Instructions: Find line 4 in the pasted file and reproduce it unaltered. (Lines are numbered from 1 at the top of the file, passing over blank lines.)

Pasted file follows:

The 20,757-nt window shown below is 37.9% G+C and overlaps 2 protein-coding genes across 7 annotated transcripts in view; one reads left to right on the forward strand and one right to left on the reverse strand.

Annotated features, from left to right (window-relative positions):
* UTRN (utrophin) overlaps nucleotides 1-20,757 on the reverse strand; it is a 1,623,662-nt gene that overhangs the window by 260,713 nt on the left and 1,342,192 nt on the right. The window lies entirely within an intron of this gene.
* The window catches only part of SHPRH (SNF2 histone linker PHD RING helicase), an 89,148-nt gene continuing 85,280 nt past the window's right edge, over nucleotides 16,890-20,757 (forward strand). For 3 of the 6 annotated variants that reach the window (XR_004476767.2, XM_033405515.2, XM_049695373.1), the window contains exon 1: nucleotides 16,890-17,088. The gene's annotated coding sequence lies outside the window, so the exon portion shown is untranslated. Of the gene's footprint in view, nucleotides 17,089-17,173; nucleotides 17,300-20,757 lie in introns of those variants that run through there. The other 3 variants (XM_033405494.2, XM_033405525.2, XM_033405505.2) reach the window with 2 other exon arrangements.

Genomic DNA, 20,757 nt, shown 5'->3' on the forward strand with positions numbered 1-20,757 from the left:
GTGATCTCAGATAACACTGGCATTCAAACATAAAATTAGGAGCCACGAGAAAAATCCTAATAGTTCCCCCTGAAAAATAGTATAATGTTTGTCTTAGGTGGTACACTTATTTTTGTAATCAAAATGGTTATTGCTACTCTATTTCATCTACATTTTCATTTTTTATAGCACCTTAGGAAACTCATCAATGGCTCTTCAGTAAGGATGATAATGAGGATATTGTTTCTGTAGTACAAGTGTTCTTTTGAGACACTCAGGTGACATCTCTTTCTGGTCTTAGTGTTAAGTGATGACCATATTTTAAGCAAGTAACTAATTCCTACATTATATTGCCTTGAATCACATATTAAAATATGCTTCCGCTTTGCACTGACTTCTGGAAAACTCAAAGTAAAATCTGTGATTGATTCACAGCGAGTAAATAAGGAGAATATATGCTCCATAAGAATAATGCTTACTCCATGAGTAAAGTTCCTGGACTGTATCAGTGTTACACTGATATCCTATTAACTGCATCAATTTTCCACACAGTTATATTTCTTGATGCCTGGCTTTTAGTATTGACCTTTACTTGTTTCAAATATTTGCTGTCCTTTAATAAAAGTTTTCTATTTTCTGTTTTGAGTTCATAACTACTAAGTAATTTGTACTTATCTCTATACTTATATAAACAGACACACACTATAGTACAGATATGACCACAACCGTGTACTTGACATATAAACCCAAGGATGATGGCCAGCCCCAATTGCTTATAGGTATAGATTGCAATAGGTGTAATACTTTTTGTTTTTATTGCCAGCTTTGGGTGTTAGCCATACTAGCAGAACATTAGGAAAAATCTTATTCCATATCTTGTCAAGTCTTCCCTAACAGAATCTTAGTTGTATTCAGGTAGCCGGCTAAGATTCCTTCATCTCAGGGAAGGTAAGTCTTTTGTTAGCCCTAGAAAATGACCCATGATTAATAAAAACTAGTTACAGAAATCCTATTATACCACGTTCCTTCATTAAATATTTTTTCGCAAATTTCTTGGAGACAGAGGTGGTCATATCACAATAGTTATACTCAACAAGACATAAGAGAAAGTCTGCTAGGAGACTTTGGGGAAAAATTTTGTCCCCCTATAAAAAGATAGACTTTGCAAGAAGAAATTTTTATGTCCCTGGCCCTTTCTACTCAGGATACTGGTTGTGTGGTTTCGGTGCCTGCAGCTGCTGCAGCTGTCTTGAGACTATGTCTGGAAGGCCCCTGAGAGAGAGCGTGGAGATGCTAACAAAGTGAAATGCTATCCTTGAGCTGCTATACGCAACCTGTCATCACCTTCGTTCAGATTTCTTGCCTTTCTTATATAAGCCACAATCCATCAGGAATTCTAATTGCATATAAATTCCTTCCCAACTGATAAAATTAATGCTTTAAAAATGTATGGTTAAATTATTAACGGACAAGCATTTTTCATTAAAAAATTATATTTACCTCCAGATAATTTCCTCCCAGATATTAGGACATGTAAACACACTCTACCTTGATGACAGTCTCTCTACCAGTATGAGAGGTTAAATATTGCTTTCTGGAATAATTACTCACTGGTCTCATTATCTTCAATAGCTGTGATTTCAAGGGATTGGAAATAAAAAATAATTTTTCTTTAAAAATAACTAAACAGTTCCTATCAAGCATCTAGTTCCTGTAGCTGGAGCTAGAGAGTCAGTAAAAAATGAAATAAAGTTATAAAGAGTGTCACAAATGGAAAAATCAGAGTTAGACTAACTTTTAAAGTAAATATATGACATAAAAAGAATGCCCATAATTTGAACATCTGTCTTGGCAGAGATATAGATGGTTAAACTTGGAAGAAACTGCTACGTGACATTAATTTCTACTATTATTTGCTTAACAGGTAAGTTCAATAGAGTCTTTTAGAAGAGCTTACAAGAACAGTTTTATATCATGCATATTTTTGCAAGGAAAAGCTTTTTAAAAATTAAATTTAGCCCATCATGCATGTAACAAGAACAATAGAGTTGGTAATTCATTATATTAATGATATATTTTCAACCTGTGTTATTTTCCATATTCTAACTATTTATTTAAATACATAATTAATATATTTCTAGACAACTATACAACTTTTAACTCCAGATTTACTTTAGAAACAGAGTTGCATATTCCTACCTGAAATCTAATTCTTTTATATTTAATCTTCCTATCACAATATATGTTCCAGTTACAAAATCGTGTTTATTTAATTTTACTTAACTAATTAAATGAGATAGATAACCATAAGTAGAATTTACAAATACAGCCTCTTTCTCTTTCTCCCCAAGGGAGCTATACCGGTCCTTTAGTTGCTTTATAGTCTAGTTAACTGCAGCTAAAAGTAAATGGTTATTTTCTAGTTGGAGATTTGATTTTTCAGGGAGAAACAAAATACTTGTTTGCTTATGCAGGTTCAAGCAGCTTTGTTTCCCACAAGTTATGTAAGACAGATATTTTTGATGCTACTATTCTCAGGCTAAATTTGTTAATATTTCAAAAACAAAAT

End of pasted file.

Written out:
* The window catches only part of SHPRH (SNF2 histone linker PHD RING helicase), an 89,148-nt gene continuing 85,280 nt past the window's right edge, over nucleotides 16,890-20,757 (forward strand). For 3 of the 6 annotated variants that reach the window (XR_004476767.2, XM_033405515.2, XM_049695373.1), the window contains exon 1: nucleotides 16,890-17,088. The gene's annotated coding sequence lies outside the window, so the exon portion shown is untranslated. Of the gene's footprint in view, nucleotides 17,089-17,173; nucleotides 17,300-20,757 lie in introns of those variants that run through there. The other 3 variants (XM_033405494.2, XM_033405525.2, XM_033405505.2) reach the window with 2 other exon arrangements.